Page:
Origin & Evolution of Life

Emergence Of Catalytic Function In Prebiotic Information-coding Polymers

By Keith Cowing
Status Report
January 10, 2024
Filed under , , , , , ,
Emergence Of Catalytic Function In Prebiotic Information-coding Polymers
The fitness landscape of our system. (A) the threedimensional plot and (B) the heatmap of the fitness m∗ /m∗ coop of the cooperative state in our system as a function of the catalytic cleavage rate enhancement β/β0 and elongation asymmetry λ. The co-evolution of λ and β would increase together. A typical evolutionary trajectory in which small changes in these parameters are independent of each other is shown as a dashed line. — biorxiv.org

Life as we know it relies on the interplay between catalytic activity and information processing carried out by biological polymers.

Here we present a plausible pathway by which a pool of prebiotic information-coding oligomers could acquire an early catalytic function, namely sequencespecific cleavage activity. Starting with a system capable of non-enzymatic templated replication, we demonstrate that even non-catalyzed spontaneous cleavage would promote proliferation by generating short fragments that act as primers.

Furthermore, we show that catalytic cleavage function can naturally emerge and proliferate in this system. Specifically, a cooperative catalytic network with four subpopulations of oligomers is selected by the evolution in competition with chains lacking catalytic activity.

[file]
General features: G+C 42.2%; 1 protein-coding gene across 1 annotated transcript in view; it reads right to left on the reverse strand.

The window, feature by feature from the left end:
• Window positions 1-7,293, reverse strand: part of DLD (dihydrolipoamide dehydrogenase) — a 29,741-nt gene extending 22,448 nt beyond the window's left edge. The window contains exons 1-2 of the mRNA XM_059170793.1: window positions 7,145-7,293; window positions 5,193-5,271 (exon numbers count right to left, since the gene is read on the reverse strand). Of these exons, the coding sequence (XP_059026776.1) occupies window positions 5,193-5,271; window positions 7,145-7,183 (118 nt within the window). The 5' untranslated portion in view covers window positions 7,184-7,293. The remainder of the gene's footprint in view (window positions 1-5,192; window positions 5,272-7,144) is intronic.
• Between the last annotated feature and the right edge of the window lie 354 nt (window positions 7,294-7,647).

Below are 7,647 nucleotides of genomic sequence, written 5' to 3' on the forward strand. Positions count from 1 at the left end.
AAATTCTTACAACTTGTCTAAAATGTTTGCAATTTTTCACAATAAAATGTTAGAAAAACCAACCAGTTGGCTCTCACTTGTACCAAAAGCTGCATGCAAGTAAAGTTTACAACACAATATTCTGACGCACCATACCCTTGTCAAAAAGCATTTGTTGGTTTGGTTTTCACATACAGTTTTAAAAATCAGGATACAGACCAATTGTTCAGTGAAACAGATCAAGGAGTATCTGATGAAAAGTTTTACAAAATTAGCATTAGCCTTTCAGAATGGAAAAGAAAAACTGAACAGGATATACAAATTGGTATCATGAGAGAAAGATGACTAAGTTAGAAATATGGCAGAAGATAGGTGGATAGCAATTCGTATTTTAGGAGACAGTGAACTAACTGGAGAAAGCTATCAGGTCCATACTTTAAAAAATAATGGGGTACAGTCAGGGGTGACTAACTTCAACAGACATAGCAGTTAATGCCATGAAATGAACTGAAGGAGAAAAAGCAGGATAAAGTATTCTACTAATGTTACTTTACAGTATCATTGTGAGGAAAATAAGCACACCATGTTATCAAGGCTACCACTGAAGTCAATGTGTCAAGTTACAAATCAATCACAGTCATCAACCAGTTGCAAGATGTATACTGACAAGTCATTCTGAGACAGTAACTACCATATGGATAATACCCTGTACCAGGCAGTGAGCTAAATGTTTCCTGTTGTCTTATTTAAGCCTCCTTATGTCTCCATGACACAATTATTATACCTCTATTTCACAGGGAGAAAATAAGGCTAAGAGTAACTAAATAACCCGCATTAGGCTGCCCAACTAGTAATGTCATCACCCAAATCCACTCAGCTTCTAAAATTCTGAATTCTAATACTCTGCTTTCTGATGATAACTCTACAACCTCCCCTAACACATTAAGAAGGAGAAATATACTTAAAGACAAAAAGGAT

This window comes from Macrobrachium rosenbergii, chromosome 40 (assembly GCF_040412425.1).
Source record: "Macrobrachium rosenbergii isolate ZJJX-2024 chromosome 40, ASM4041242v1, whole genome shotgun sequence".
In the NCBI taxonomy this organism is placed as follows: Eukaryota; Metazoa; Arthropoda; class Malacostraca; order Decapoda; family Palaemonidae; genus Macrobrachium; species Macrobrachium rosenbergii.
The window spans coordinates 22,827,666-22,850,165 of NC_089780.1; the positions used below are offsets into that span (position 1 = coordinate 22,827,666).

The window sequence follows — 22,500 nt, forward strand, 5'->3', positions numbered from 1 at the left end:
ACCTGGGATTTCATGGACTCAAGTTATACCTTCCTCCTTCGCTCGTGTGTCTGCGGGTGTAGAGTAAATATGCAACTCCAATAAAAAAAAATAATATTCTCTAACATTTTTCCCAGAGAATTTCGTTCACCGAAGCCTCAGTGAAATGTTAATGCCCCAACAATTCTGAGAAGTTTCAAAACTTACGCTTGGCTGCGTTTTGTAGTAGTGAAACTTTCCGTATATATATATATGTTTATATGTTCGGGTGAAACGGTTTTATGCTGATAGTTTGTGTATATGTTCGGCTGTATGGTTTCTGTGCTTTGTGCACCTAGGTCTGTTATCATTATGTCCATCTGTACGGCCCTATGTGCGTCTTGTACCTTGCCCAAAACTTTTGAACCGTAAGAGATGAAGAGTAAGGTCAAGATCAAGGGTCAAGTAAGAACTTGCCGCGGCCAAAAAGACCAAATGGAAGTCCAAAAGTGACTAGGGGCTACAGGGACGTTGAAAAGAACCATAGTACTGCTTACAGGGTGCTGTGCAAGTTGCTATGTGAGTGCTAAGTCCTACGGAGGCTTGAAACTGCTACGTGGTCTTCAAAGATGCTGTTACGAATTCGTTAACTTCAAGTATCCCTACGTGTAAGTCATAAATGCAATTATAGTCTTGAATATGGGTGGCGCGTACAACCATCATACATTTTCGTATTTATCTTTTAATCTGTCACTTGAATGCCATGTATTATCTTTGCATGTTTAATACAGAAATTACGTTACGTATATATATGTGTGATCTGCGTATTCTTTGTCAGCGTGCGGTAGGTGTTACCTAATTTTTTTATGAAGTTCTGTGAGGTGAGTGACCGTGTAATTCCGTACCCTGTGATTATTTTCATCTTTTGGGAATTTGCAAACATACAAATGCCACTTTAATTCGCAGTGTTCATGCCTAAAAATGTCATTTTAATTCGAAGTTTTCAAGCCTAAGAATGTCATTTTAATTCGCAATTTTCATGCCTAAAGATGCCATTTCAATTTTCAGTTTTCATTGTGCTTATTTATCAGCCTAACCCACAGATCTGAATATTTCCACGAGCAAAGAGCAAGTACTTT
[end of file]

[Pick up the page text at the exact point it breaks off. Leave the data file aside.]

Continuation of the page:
The cooperative system emerges through the functional differentiation of oligomers into catalysts and their substrates. The model is inspired by the structure of the hammerhead RNA enzyme as well as other DNA and RNA-based enzymes with cleavage activity that readily emerge through natural or artificial selection.

We identify the conditions necessary for the emergence of the cooperative catalytic network. In particular, we show that it requires the catalytic rate enhancement over the spontaneous cleavage rate to be at least 102 −103, a factor consistent with the existing experiments. The evolutionary pressure leads to a further increase in catalytic efficiency.

The presented mechanism provides an escape route from a relatively simple pairwise replication of oligomers towards a more complex behavior involving catalytic function. This provides a bridge between the information-first origin of life scenarios and the paradigm of autocatalytic sets and hypercycles, albeit based on cleavage rather than synthesis of reactants.

Alexei V. Tkachenko, Sergei Maslov


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